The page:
MARINE CORPS LOGISTICS BASE ALBANY, Ga. --
Personnel at Marine Corps Logistics Base Albany are subject to an order concerning the possession of substances that are legal in the civilian community, but are now prohibited by the Marine Corps. Marine Corps Forces Command Order 5355.0, Prohibited Substances, lists them.
The order prohibits the “actual or attempted possession, purchase, use, sale, distribution, introduction onto a military installation, or manufacture of any substance listed in the order or any derivative, analogue, or variant of the listed substances.”
It states that the listed substances are known to produce a ‘psychotropic effect’ similar to the use of marijuana, lysergic acid diethylamide, or other ‘psychoactive substances’ which are mind-altering or induce intoxication or stupefaction of the central nervous system.
“It’s important for all Marines to understand that the substances named in the order may be legal in the civilian community, but Marines are now banned from possessing or using them in any form,” said Sgt. Maj. Scott C. Mykoo, sergeant major, Marine Corps Logistics Base Albany. “Conviction under this order could lead to a Marine’s dismissal from service.”
Marine Corps drug policy calls for zero tolerance, and conviction under MARCORFORCOM Order 5255.0 sets the stage for the end of a Marine’s service.
The list of prohibited substances include spice, also known as spice gold, which looks similar to marijuana; mitragyna speciosa korth, nymphaea caerulea, convolvulaceae nervosa, lysergic acid amide, amanitas mushrooms and 5-meo-dmt.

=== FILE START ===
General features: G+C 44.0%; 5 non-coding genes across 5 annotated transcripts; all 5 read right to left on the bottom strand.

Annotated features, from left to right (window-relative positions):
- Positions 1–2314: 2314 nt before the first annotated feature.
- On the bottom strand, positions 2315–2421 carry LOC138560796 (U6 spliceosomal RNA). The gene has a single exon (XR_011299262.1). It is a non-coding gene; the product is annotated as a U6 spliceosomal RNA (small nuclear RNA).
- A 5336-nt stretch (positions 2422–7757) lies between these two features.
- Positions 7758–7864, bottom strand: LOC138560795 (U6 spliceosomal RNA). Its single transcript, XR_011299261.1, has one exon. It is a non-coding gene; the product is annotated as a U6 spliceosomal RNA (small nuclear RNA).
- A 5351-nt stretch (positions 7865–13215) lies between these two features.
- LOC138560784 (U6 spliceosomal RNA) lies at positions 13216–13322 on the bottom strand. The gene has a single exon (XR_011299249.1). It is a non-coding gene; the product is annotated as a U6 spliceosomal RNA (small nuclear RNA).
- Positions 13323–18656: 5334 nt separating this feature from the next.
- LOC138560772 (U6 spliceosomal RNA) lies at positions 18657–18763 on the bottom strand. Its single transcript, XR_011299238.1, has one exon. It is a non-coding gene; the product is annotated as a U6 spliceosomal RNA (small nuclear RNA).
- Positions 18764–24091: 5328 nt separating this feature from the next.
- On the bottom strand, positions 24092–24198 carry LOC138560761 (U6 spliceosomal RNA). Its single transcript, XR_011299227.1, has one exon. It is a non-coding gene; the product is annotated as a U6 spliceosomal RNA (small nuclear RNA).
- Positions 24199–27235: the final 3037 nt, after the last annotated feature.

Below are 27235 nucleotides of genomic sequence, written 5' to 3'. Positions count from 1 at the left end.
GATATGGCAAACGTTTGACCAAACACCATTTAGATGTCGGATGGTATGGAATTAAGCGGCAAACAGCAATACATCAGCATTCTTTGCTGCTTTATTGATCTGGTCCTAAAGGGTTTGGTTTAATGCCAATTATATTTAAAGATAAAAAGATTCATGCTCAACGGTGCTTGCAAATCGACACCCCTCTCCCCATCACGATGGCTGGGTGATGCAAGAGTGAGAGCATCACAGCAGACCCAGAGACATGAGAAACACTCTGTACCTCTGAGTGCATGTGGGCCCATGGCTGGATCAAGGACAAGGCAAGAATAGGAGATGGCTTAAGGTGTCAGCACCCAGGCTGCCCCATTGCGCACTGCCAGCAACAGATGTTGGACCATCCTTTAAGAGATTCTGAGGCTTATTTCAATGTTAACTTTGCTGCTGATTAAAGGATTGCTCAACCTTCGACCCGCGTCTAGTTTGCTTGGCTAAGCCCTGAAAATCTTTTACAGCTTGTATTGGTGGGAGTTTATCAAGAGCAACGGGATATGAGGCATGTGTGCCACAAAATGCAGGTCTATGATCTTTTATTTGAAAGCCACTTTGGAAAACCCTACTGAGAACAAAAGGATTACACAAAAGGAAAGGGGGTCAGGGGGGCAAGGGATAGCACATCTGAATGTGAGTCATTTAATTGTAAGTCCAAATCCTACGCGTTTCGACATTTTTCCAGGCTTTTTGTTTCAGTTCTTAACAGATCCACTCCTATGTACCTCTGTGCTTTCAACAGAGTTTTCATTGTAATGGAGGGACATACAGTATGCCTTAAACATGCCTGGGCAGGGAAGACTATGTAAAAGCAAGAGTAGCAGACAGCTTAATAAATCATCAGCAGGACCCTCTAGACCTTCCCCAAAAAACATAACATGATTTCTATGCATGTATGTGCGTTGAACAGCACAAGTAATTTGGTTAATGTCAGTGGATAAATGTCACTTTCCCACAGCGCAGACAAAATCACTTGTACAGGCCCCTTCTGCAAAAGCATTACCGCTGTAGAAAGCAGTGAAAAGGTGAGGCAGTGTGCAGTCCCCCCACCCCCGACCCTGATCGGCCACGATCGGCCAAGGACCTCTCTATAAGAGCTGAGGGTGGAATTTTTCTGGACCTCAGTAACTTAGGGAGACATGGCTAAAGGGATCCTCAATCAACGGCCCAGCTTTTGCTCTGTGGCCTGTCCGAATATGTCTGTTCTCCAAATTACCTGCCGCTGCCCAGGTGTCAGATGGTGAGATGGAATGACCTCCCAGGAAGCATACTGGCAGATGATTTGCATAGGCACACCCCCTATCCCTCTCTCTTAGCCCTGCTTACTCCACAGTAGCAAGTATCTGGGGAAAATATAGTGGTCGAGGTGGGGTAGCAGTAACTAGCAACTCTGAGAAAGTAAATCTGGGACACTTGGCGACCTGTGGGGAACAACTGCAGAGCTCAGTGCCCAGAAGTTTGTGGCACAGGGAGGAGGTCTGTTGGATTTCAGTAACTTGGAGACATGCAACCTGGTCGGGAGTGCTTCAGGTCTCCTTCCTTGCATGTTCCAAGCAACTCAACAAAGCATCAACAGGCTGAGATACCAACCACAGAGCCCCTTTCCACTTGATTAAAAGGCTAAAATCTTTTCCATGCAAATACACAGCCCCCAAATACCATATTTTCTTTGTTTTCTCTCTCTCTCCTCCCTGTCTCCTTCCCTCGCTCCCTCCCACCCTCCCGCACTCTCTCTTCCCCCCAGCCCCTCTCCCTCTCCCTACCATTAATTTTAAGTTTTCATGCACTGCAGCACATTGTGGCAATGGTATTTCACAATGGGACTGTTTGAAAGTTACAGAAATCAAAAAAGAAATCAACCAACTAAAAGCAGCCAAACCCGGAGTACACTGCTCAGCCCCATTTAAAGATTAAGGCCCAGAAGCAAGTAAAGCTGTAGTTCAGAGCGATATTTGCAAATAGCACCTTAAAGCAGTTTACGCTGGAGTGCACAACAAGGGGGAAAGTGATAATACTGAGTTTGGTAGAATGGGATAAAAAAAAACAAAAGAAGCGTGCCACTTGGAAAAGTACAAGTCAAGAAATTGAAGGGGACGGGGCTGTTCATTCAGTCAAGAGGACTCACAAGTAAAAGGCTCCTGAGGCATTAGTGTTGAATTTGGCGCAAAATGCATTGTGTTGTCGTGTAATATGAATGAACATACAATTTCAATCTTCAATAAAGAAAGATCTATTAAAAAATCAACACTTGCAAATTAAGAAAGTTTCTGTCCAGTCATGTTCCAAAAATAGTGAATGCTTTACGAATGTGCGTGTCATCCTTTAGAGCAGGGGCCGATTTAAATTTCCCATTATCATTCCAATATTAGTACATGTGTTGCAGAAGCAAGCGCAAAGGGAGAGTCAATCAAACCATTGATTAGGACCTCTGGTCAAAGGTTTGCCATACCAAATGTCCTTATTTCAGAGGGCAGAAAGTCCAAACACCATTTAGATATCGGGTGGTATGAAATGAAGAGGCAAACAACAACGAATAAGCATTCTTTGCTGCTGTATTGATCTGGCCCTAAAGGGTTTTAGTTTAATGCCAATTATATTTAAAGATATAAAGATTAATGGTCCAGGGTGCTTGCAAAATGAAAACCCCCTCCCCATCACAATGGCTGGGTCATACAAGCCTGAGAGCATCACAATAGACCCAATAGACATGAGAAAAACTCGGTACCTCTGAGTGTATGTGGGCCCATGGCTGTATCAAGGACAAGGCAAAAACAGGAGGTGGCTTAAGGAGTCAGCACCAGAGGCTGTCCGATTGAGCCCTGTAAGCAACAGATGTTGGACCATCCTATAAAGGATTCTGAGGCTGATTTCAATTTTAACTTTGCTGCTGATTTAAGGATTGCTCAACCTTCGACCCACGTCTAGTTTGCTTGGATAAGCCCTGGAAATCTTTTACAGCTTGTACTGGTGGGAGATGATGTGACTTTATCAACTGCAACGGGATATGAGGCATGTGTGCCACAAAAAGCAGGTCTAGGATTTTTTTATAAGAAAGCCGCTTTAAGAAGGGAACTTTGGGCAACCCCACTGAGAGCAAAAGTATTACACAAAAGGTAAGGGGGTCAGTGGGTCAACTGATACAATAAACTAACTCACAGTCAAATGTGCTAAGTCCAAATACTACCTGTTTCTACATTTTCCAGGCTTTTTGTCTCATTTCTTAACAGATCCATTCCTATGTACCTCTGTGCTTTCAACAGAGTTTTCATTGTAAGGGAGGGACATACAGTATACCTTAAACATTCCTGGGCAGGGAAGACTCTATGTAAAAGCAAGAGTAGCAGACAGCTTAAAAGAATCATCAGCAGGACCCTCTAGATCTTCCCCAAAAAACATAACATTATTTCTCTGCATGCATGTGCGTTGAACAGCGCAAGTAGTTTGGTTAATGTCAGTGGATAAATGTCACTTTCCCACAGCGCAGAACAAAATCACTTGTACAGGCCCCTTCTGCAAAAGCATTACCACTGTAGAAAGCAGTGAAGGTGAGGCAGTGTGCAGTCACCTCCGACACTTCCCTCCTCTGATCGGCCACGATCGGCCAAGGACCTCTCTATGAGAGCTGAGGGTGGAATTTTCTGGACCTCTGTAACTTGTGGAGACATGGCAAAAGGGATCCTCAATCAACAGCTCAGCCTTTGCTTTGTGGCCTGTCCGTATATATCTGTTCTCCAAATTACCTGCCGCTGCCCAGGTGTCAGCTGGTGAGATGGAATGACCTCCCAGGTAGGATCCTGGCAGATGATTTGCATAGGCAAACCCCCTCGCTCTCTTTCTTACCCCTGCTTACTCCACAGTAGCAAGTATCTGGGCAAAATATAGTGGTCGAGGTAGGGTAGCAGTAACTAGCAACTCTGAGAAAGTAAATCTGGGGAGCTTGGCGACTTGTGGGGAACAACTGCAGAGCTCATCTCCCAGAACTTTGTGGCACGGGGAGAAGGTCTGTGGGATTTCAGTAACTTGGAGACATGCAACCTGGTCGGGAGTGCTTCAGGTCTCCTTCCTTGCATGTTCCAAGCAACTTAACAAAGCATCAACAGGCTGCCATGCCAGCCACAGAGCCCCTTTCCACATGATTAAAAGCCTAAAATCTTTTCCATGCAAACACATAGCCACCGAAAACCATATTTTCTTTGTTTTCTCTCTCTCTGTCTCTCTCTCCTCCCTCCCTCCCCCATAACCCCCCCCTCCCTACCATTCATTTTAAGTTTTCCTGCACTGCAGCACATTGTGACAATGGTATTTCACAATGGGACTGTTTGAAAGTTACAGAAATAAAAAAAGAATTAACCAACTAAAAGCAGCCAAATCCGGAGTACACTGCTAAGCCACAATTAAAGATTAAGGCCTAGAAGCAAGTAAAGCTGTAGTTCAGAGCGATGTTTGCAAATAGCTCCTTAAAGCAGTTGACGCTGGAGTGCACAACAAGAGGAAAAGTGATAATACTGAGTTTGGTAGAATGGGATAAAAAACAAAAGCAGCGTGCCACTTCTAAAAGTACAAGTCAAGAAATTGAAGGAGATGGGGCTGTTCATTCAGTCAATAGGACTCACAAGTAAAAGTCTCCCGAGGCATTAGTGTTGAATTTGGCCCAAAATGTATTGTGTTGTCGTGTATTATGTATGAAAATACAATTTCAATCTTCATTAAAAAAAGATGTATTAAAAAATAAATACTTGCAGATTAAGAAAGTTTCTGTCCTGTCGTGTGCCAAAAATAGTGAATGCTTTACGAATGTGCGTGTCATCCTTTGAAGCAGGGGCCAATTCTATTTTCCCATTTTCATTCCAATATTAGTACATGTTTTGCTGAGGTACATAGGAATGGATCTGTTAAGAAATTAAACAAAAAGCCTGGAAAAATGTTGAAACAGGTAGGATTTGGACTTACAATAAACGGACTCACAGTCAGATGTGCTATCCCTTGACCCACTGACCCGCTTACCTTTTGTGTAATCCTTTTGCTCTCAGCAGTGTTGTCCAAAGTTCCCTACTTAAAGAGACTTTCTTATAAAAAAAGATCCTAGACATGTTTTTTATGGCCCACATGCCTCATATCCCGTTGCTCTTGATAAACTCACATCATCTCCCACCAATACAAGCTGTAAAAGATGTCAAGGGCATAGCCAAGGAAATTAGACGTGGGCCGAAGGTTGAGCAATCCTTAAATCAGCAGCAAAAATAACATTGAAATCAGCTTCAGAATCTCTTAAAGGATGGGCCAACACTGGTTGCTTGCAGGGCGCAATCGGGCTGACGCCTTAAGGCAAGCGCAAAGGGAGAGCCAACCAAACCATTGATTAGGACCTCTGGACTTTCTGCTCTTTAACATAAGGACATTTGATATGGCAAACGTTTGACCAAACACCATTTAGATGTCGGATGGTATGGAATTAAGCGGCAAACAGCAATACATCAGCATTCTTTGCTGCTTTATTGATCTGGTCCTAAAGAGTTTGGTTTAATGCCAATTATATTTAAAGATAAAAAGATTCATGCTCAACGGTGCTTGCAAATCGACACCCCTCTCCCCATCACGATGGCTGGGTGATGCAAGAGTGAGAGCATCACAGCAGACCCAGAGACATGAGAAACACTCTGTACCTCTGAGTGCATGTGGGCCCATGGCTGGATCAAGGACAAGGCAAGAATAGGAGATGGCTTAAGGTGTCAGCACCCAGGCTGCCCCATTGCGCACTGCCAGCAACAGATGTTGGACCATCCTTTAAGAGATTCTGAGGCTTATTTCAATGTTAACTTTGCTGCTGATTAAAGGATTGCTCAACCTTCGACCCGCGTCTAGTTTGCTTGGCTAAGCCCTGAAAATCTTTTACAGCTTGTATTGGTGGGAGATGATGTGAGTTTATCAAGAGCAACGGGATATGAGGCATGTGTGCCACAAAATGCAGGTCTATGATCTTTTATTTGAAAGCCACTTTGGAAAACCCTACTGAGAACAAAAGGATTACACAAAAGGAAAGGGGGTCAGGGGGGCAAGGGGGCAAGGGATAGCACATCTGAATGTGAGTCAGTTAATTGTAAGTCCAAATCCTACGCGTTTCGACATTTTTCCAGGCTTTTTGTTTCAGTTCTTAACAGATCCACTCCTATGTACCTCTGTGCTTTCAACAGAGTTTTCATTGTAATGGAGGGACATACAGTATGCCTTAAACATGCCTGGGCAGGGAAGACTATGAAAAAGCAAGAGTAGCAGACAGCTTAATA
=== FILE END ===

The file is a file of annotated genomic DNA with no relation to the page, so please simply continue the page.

Each substance is sold under a variety of commercial names and may be available over-the-counter and/or online.
The order states, “A disturbing trend of substance abuse that has surfaced throughout the Marine Forces Command and Marine Corps Bases, Atlantic, region requiring this command to prohibit the possession, sale, use or distribution of certain legally obtainable substances.”
‘Psychotropic’ and ‘psychoactive’ are terms to describe substances that affect the mind, mood or other mental processes, according to the order.
“From information we’ve received from the drug demand reduction coordinator at (Marine Corps Air Station) Beaufort, (S.C.,) the substances are running laps around the Beaufort and (Marine Corps Recruiting Depot) Parris Island, S.C., area,” said Staff Sgt. Kirby D. Wilson, substance abuse control officer, MCLB Albany. “So, it could branch out and now we have this new message about the situation.”
There hasn’t yet been an identified issue with the now-banned substances in the MCLB Albany area, according to Wilson.
“It’s not an issue around here that I’m aware of at this time,” he said.
Possession of the substances listed in the order could lead to a discharge from military service, at the commander’s discretion, for members of the armed forces and they will also cause problems for contractors and dependents, as well.
“The commander’s policy is that drugs will not be tolerated aboard the base, so the new order affects everyone at the base,” Wilson said.
According to the order, spice is prohibited because of its potential to negatively affect the efficiency, discipline and good order of Marine units.
The physical effects of spice are decreased motor function, loss of concentration and impairment of short term memory. Other banned substances produce various mental and physical effects.
For additional information on the substances named in the order, call Wilson at (229) 639-5194, or read MARCORFORCOM Order 5255.0.